|This journal is constructed as one web page for each day of my journey, including the arrival day in Auckland, and the final two days, which I spent in Hobart. I have tried to keep the picture images of a reasonable size for easy web page loading. To see a much larger view of (practically) any image, just left-click on the photo.|
It was a beautiful morning - sunny and crystal
clear. Quite a change since entering McMurdo Sound some days
earlier. In the morning we made a stop at Inexpressible Island. In
1911, on Captain Scott dropped off a party of men at Cape
Adare. They wintered over there, and were picked up by the Terra Nova
the following summer. They were, then, dropped off at the present day
Terra Nova Bay, charged with exploring the area. Weeks later, when the
ship headed north, they could not hook up, and the party had to fend for
themselves during the next winter, building a snow cave for shelter. [The
ship dropped off some supplies, but they were not found by the party, and
remained so until 1985!]. Eventually, they trekked across the ice to
Hut Point, and, then, back towards Scott's
camp at Cape Evans.
Our landing was beset by katabatic winds, which made the captain uneasy, and prevented us from getting too close to shore. So, it was quite a long zodiac ride in, the water was quite choppy and it was bitterly cold. But, this is a rare landing, and we were quite pleased to having been able to stop here. We couldn't stay too long, but I did walk over to the site of the old snow cave. There were a few seals lounging around on the rocky shore, and a single Emperor penguin huddled against the cold, in its molting phase. There is some kind of fresh water pond here, a decent-sized Adelie penguin colony and lots of nesting skuas. There is also a research station here, unmanned at the time, that consisted of a tent.
|Landing at Inexpressible Island.||A lone Adelie; research tent behind.||Seal lounging on "beach."|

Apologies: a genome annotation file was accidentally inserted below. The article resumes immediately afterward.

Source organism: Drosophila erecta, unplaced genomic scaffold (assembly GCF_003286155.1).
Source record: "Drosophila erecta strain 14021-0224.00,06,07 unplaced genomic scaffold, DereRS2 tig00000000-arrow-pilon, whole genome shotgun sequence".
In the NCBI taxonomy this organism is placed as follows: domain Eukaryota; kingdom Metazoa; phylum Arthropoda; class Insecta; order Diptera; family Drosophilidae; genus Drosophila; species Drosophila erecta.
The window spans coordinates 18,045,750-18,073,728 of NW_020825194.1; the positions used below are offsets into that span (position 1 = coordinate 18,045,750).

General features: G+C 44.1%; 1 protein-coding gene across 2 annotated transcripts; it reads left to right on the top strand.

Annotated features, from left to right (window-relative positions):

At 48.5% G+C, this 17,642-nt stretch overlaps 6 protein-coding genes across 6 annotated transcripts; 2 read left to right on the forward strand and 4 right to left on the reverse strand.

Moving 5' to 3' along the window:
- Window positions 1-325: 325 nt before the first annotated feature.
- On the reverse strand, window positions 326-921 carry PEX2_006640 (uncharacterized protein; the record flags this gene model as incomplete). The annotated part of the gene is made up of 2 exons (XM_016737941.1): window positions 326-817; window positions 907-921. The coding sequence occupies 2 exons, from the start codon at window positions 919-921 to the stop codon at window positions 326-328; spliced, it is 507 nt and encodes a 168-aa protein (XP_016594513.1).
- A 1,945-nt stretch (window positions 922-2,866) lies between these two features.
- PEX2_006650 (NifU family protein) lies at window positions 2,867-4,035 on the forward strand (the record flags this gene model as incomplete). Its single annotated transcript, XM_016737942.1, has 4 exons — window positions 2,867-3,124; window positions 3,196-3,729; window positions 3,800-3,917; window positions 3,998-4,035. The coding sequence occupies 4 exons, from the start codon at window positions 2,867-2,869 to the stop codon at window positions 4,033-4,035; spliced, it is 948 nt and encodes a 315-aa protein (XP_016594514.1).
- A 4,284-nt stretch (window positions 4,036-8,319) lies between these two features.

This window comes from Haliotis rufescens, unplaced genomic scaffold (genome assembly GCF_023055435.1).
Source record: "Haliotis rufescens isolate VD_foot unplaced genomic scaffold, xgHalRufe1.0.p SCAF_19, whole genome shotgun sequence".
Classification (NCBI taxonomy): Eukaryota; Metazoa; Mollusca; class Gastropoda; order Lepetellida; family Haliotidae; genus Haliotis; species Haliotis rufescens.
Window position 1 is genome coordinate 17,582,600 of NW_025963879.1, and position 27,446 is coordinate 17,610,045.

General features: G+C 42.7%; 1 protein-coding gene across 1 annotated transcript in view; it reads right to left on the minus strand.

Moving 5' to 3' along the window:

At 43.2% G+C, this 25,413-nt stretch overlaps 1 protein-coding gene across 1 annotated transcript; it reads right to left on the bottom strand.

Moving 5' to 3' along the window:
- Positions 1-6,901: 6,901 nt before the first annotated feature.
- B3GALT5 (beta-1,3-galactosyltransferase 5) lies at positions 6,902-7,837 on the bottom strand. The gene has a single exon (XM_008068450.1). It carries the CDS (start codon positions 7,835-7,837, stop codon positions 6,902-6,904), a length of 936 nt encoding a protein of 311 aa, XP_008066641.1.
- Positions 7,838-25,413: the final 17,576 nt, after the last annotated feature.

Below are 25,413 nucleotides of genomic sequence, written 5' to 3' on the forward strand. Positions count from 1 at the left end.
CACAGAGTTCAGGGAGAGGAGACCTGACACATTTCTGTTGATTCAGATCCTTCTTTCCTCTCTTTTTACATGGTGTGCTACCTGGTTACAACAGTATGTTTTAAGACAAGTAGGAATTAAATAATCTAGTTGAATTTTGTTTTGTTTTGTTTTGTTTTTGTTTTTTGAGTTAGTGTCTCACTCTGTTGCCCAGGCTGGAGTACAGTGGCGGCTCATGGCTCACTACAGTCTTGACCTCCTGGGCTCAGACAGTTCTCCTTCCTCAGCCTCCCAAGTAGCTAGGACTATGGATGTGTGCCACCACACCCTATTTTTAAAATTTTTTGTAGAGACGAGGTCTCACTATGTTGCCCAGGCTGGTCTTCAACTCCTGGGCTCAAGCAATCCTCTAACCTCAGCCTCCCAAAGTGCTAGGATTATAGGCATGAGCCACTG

"Campbell's Igloo, Inexpressible Island. This site is an historic monument and preserved in accordance with the provisions of the Antarctic Treaty. It commemorates Scott's Northern Party, who built this igloo in 1923."
|Sign marks snow cave of 1912.||Dennis poses on Inexpressible Island.|
In the afternoon, we cruised into Terra Nova Bay, the site of an Italian
research station. The station is only operated on a seasonal
basis, so nobody winters over here. It was a magnificent sight -
blue skies, warm weather, and icebergs that were awe-inspiring. We
all suspected that the Italians had chosen this spot for its aesthetics.
We took a tour of the station. They have some of the new units, set on jacks, that allow them to be raised, or lowered, depending on the conditions. That is the way the new South Pole station has been designed. Some of the station personnel provided us with cookies and punch, and had some items for sale - I picked up a mug and a cap. The lure of wandering around is strong, but we just don't have the time to stay for long. We did get to enjoy a leisurely zodiac ride back to the ship, cruising around the wonderfully-shaped icebergs.
|I sat between Art and Jane for dinner (geologist and trip leader, respectively). I had a great time chatting with them about our trip and what we've been seeing. Afterwards, I enjoy hanging out on the ship's bridge watching the landscape drift by. The movie tonight is "Scott of the Antarctic." I have a VHS copy of the movie and have seen it a couple of times. It is something of a hoot, but the landscapes look very realistic. Balla, who is in the cabin next to mine, said that the sunset and sunrise would be the same that night - at one in the morning. But, it has been such a full day, I just can't stay awake for it!|
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